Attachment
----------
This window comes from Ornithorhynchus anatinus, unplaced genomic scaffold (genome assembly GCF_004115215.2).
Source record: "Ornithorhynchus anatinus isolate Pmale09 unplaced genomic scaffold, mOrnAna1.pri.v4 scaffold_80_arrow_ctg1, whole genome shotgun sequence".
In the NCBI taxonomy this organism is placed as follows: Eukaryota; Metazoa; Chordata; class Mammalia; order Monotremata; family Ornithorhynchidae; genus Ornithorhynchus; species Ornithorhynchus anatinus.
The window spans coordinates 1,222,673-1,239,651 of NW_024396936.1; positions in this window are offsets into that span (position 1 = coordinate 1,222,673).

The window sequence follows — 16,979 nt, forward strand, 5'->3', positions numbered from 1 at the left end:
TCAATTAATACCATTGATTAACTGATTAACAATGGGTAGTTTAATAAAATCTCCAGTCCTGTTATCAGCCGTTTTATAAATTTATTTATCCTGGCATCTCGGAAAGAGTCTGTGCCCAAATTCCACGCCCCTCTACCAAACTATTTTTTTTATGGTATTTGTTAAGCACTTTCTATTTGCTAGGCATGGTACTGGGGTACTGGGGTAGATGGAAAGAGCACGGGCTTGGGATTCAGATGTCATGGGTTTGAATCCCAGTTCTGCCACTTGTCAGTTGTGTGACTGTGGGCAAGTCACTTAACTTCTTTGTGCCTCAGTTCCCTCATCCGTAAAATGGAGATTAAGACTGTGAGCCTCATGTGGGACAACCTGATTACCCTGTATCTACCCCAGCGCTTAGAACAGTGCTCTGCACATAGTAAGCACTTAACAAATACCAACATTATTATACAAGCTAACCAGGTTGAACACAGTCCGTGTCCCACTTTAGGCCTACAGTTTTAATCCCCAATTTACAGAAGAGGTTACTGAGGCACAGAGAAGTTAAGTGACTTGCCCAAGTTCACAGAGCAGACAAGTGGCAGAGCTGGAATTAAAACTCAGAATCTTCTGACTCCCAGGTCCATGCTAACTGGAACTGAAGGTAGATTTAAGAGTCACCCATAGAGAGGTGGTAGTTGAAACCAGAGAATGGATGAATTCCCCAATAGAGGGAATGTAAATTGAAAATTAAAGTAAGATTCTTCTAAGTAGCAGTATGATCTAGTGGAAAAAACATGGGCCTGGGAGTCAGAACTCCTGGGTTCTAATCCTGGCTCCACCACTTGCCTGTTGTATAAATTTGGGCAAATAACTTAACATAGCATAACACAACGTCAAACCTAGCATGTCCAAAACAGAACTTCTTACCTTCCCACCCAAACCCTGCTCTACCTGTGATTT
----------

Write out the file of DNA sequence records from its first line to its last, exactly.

This window comes from Ornithorhynchus anatinus, unplaced genomic scaffold (genome assembly GCF_004115215.2).
Source record: "Ornithorhynchus anatinus isolate Pmale09 unplaced genomic scaffold, mOrnAna1.pri.v4 scaffold_80_arrow_ctg1, whole genome shotgun sequence".
In the NCBI taxonomy this organism is placed as follows: Eukaryota; Metazoa; Chordata; class Mammalia; order Monotremata; family Ornithorhynchidae; genus Ornithorhynchus; species Ornithorhynchus anatinus.
The window spans coordinates 1,222,673-1,239,651 of NW_024396936.1; positions in this window are offsets into that span (position 1 = coordinate 1,222,673).

The window sequence follows — 16,979 nt, forward strand, 5'->3', positions numbered from 1 at the left end:
TCAATTAATACCATTGATTAACTGATTAACAATGGGTAGTTTAATAAAATCTCCAGTCCTGTTATCAGCCGTTTTATAAATTTATTTATCCTGGCATCTCGGAAAGAGTCTGTGCCCAAATTCCACGCCCCTCTACCAAACTATTTTTTTTATGGTATTTGTTAAGCACTTTCTATTTGCTAGGCATGGTACTGGGGTACTGGGGTAGATGGAAAGAGCACGGGCTTGGGATTCAGATGTCATGGGTTTGAATCCCAGTTCTGCCACTTGTCAGTTGTGTGACTGTGGGCAAGTCACTTAACTTCTTTGTGCCTCAGTTCCCTCATCCGTAAAATGGAGATTAAGACTGTGAGCCTCATGTGGGACAACCTGATTACCCTGTATCTACCCCAGCGCTTAGAACAGTGCTCTGCACATAGTAAGCACTTAACAAATACCAACATTATTATACAAGCTAACCAGGTTGAACACAGTCCGTGTCCCACTTTAGGCCTACAGTTTTAATCCCCAATTTACAGAAGAGGTTACTGAGGCACAGAGAAGTTAAGTGACTTGCCCAAGTTCACAGAGCAGACAAGTGGCAGAGCTGGAATTAAAACTCAGAATCTTCTGACTCCCAGGTCCATGCTAACTGGAACTGAAGGTAGATTTAAGAGTCACCCATAGAGAGGTGGTAGTTGAAACCAGAGAATGGATGAATTCCCCAATAGAGGGAATGTAAATTGAAAATTAAAGTAAGATTCTTCTAAGTAGCAGTATGATCTAGTGGAAAAAACATGGGCCTGGGAGTCAGAACTCCTGGGTTCTAATCCTGGCTCCACCACTTGCCTGTTGTATAAATTTGGGCAAATAACTTAACATAGCATAACACAACGTCAAACCTAGCATGTCCAAAACAGAACTTCTTACCTTCCCACCCAAACCCTGCTCTACCTGTGATTT